9. The wakizashi arrived today and I am more than happy. It is really an impressive blade with a lot of activities to enjoy. I also want to say thank you to Ray Singer for his excellent service. Everything went smoothly, from the packaging and shipping and all the communication with Ray was extraordinary. I will definitely do business with him again as I felt always well informed and everything was presented correctly and honestly. Thank you Ray. Stephan
  10. Hi Micha, how can you be contacted. I would take the lot and have sent you two PMs and also an email to your private address but did not get a reply so far. You can also send me a PM. Thanks, Stephan
  11. Hi, some weeks ago I acquired a gendai tanto signed Buzen Ju Mitsuyoshi and dated 1936. It had some rust spots that I cleaned carefully with oil and uchiko and I think the blade is now in a stable state. However, what puzzles me most about the blade is that I cannot find a reference to a gendai smith Mitsuyoshi. I looked into - Modern Japanese Swords - Beginning of the Gendaito Era (Kapp) - Modern Japanese Swordsmiths (Slough) - Modern Japanese Sword and Swordsmiths - From 1866 to the Present (Kapp) - Swords and Swordsmitht of the Gendaito Period (Fimio) - Swords of Imperial Japan (Dawson) - Mility swords of Japan (Fuller/Gregory) But not a single word about a gendai smith Mitsuyoshi. I would really appreciate if I can get more information about the smith but when I search on the Internet I find only the auction where I got the tanto from Blade type Tanto Suguta Hira-zukuri Nagasa 26 cm Moto-haba 2.5 cm Moto-kasane 0.7 cm Mune Ihori Hamon Suguha Boshi Ko-maru Nagako-nagasa 8.7 cm Nakago condition Ubu Mekugi-ana 1 Nakago-jiri Ha-agari / Kuri-jiri Yasurime Kiri Mei Omote BUZEN JU MITSUYOSHI Ura SHOWA JU ICHI NEN GO GATSU KICHI JITSU (A lucky day in may 1936) Period Gendai Koshirae Shirasaya Habaki Silver habaki Comments Tanto with bohi on both sides Thanks, Stephan
  12. Here are the dimensions Nagasa 45.1 cm / 17.8 ” Nagako-nagasa 12,3 cm / 4.8 ” Moto-haba 2.8 cm / 1.1 ” Saki-haba 2,0 cm / 0.8 ” Moto-kasane 0.5 cm / 0.2 ” Saki-kasane 0.4 cm / 0.16 “ Sori 1.5 cm / 0.6“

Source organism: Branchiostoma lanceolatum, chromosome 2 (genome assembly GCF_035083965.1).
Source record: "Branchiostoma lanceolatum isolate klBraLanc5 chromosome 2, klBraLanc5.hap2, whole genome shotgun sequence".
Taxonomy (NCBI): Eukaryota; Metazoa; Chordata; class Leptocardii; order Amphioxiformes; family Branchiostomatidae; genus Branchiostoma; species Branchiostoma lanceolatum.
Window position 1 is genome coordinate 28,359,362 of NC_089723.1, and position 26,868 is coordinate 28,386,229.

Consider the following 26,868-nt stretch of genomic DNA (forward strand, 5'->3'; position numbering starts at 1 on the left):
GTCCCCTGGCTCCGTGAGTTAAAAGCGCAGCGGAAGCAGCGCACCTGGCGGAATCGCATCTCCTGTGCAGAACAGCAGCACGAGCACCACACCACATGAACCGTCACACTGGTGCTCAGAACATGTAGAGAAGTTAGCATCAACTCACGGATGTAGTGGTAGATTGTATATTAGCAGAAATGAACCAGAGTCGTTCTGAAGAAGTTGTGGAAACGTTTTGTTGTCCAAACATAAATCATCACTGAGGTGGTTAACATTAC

13. Thank you all for you replies. What I can definitely say the ito is not laquered leather. It is a hard material like wood or horn, but in the meantime I rather tend to horn. I would assume that if it would be wood (and laquered) then there would have been damage to it where you can see the unlaquered wood - but that is not the case. I don't know about the whalebone Dave mentioned. I would also assume that is rather white/yellow - and if laquered I would expect so see it the unlaqured bone in a damaged area.
  14. Hi guys, below are some pictures from a wakizashi I have. It is definitely not a high quality blade but it has an intersting tsuka I have never seen before. The tsuka and tsuka-ito is made entirely of wood, except for the fuchi/kashira and menuki. I am even not sure if it is really wood, it could also be horn as it is entirely black. The fuchi/kashira/menuki are definitely horn and they look different than the tsuka material. The same is just inlays - you can see it in one of the prictures where the same is missing. As the blade has no metal parts for fuchi/kashira/menuki I assume that the wood/horn tsuka-ito construction is a sign of a cheaper blade. As you can see in the pictures, parts of the tsuka-ito were raised on both sides to insert the menuki - there are small ridges. From a practical point of view wood/horn does not has the same grip like silk/cotton and is also not able to absorb sweat. Maybe the sword was never meant to be used in combat? Today, carving a tsuka and simulating the tsuka-ito would be more expensive than using silk/cotton for the binding but labor was probably cheaper at its time of manufacture than metal parts and real tsuka-ito. I wonder if anyone of you have seen such a tsuka before and it you agree to my assumption that this is a sign for a lower-end blade? Thanks, Stephan
  15. Grey, do you know when Volume 2 will be out? I received volume 1 in early December and wonder when the next volume is available. Thanks, Stephan